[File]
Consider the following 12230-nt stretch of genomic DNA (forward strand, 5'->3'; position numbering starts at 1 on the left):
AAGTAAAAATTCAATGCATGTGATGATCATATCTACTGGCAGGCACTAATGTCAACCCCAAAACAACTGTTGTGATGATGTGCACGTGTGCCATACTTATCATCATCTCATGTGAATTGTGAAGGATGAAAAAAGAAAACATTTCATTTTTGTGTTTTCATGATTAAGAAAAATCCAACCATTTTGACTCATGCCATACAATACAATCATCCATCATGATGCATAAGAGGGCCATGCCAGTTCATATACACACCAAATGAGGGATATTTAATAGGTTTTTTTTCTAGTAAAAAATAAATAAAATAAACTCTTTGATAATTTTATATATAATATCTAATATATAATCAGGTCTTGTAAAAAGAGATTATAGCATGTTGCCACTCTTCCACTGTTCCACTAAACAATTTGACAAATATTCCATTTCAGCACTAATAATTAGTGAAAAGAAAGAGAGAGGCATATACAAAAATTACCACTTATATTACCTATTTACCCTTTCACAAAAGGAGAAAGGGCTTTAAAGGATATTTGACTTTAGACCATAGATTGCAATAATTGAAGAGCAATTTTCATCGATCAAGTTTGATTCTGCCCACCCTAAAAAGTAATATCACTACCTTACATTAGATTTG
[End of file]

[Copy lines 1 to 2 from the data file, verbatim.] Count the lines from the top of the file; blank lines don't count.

Consider the following 12230-nt stretch of genomic DNA (forward strand, 5'->3'; position numbering starts at 1 on the left):
AAGTAAAAATTCAATGCATGTGATGATCATATCTACTGGCAGGCACTAATGTCAACCCCAAAACAACTGTTGTGATGATGTGCACGTGTGCCATACTTATCATCATCTCATGTGAATTGTGAAGGATGAAAAAAGAAAACATTTCATTTTTGTGTTTTCATGATTAAGAAAAATCCAACCATTTTGACTCATGCCATACAATACAATCATCCATCATGATGCATAAGAGGGCCATGCCAGTTCATATACACACCAAATGAGGGATATTTAATAGGTTTTTTTTCTAGTAAAAAATAAATAAAATAAACTCTTTGATAATTTTATATATAATATCTAATATATAATCAGGTCTTGTAAAAAGAGATTATAGCATGTTGCCACTCTTCCACTGTTCCACTAAACAATTTGACAAATATTCCATTTCAGCACTAATAATTAGTGAAAAGAAAGAGAGAGGCATATACAAAAATTACCACTTATATTACCTATTTACCCTTTCACAAAAGGAGAAAGGGCTTTAAAGGATATTTGACTTTAGACCATAGATTGCAATAATTGAAGAGCAATTTTCATCGATCAAGTTTGATTCTGCCCACCCTAAAAAGTAATATCACTACCTTACATTAGATTTG